Flatman then wrote Taylor’s publisher, Little, Brown Book Group (Constable is Little, Brown’s imprint), on 26 April 2022 alerting them that she had never given Taylor her consent to publish her story while asking to raise a formal complaint. She heard back from Taylor’s editor, Andreas Campomar, who asked Flatman to “identify the salient passages in Sexy But Psycho.” On 28 April Flatman sent Campomar pictures from Taylor’s Twitter feed having a meal in a Manchester Chinese restaurant, the passages from Taylor’s book which match both the timeline and Flatman’s narrative, a statement as to the violation of privacy she felt by Taylor having written about her as someone who was abused, trafficked and addicted to drugs and a statement on her professional narratives surrounding resilience and endurance which were also included in the book. Aside from Flatman telling Campomar that she was identified by those who read the book who knew her story, the disclosure was first made by Taylor when she tweeted photos of herself and Flatman having a meal in Chinatown. Any of her Twitter followers who read the book could have easily identified Flatman. She stated that Taylor did not have her consent to publish any conversations or stories about her private life despite Taylor having later maintained to Latham and everyone on social media that she had informed consent from all the participants. Campomar never responded to Flatman.
Latham then emailed Little, Brown on 28 April asking to file a complaint regarding the fact that she had recognised one of the women in the book and learned that this person had never consented, adding:
As the publisher, I would like to know what the process was for ensuring the women had given full consent and at the very least due diligence to ensure how this could have happened. It should also be noted that other women came forward to also say their confidential information has also been used in the book and I had a conversation in writing with the author regarding this in which the author completely unprompted, gave me private information about one of the women.
Here she refers to the fact that Taylor sent Latham private information about Robinson in their Twitter message exchange to include naming Robinson. Robinson had not named Taylor on Twitter at this point. Latham also alerted me of other privacy issues that Taylor violated: “She told me the name of the organisation supporting Sally-Ann. That’s confidential. And she inadvertently alerted me to the area that Sally-Ann lives in. A quick google search brings up the organisation details.” Latham refers to these disclosures in writing Little, Brown.
Charlie King from Little, Brown wrote Latham back stating:
I have looked at the passage that you have referred to. As a person was not named or identifiable, there was no legal obligation to contact them or to ask for consent. To reassure you, I should add that we follow stringent processes for our books. We have also been told by Jessica that where she interviewed women for the books, she obtained their consent.
Flatman’s reaction cements the insanity of Little, Brown’s response: “The response they sent claimed that I wasn’t recognisable—however, Rose recognised me!” Latham echoes this sentiment in her response to King in what verges as a perfect rendering of the publisher’s surreal response to her:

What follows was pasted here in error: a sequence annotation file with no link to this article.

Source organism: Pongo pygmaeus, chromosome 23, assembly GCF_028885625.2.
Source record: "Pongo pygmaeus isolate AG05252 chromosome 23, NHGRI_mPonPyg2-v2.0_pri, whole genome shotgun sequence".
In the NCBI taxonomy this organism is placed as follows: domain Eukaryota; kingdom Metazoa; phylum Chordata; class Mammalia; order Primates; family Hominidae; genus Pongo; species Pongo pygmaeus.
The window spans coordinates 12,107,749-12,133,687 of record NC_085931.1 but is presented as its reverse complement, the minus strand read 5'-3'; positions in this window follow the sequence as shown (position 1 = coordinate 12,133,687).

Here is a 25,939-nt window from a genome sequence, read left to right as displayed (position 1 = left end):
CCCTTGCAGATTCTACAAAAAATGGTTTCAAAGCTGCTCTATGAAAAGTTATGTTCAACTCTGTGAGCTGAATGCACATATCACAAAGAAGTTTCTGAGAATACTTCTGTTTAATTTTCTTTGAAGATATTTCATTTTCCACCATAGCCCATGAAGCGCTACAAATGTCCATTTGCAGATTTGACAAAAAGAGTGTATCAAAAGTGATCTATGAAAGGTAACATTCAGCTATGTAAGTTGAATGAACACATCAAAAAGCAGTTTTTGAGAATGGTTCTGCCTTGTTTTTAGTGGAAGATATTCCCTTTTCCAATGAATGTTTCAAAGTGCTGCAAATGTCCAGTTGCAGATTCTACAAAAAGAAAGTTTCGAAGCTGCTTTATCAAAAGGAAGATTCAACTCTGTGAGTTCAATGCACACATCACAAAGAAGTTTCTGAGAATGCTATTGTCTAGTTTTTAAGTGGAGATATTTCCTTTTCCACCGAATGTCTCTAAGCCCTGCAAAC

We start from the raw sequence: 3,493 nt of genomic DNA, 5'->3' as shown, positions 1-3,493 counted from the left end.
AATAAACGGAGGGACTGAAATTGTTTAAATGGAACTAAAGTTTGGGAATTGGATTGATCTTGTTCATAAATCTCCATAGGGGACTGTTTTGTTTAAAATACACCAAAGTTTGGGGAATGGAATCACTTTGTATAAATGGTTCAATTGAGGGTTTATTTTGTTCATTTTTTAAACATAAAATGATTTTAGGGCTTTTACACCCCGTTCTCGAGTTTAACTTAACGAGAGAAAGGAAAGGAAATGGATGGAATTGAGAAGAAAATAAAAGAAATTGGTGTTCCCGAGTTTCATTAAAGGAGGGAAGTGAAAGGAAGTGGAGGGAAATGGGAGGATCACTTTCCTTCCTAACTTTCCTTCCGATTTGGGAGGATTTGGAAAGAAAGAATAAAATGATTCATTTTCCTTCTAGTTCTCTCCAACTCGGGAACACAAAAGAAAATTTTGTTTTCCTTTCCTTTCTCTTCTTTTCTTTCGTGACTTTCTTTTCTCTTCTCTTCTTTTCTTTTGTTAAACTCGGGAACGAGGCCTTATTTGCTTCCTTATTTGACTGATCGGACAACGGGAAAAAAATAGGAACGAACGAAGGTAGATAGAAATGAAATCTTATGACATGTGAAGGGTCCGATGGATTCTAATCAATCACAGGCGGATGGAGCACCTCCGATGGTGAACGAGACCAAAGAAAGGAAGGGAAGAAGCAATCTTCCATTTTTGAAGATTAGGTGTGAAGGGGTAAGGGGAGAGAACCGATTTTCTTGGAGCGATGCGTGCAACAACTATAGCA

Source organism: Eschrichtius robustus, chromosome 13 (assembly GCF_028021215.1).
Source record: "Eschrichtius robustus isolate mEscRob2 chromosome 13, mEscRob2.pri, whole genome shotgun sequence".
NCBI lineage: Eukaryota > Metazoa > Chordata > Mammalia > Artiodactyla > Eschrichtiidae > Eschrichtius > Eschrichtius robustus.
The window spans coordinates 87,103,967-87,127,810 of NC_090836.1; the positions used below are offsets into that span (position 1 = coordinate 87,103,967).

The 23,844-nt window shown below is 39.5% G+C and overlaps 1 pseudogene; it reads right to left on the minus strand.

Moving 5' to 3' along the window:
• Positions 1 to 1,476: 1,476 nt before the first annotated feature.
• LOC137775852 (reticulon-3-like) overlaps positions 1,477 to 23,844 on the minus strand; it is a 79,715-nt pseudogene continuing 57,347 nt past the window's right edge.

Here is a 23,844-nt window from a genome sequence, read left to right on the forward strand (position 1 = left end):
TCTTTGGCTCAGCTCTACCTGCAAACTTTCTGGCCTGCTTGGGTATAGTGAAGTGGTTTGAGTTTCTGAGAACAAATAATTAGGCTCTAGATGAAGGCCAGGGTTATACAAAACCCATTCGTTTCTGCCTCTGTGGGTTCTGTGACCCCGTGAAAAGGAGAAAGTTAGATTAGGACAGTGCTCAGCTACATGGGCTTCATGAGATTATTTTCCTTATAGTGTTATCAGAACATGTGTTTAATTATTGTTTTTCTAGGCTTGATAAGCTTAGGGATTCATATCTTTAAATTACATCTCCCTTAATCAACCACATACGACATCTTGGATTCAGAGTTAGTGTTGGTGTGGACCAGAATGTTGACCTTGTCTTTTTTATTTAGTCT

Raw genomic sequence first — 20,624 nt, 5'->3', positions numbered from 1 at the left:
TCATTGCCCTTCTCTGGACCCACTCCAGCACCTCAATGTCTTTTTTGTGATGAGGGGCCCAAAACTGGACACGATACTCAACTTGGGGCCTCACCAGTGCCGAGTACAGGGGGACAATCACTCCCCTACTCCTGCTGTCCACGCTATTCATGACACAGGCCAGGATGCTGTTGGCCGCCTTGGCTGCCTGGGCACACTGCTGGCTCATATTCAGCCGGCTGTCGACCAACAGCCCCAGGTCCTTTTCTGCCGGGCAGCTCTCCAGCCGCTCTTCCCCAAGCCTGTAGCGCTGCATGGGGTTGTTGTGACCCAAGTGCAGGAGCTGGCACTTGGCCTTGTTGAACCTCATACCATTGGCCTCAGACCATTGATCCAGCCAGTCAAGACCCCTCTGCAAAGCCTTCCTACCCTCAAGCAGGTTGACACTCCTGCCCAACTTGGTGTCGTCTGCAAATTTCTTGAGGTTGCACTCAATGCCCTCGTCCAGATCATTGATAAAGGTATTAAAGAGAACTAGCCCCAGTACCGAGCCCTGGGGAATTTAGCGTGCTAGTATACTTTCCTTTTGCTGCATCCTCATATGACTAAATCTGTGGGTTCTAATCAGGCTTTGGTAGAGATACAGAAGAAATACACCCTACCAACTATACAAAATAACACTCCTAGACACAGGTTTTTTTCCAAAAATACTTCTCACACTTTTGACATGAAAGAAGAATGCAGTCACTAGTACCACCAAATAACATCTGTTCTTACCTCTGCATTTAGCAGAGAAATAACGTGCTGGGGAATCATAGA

With respect it is my honestly held belief that Jessica did not have consent to print personal details about Rosie Flatman. It would be much more beneficial if Jessica or even yourself can categorically confirm that the person in the book is not Rosie Flatman and just someone with the exact same experiences who ate a meal in the exact same restaurant at the exact same time and looks exactly the same as Rosie & Jess in the photos that I know Rosie has provided…
Latham tells King that his response does not address the concerns raised. In short, Little, Brown deflected Taylor’s claim that she had received consent from the book’s participants. However, the purpose of a complaint process is to fact-check all aspects of a complaint and if you are a publisher receiving numerous complaints about the dishonesty of one of your writers, the thing not to do is to say, “We have also been told by Jessica that where she interviewed women for the books, she obtained their consent.” Little, Brown did not exercise due diligence in the necessary consent verifications that should be part of the pre-publication process and it equally failed to investigate complaints made against Taylor by blindly taking her at her word. Latham never received a response from King.
Flatman expresses her outrage over the situation, specifically Taylor’s claims on social media related to her inclusion in the book, “She said I was delusional and that I wasn’t in the book. She made this claim about all the women whose stories she took.” While Taylor claimed Flatman wasn’t in Sexy But Psycho, her publisher Little, Brown confirmed that she was even if their rationale for accepting the manuscript was under the editorial guise that she was “not named or identifiable.” Little, Brown sent two women two different responses: one that Taylor obtained consent from all women who were interviewed for her books, another that claimed “we good” as long as the subject is not identifiable.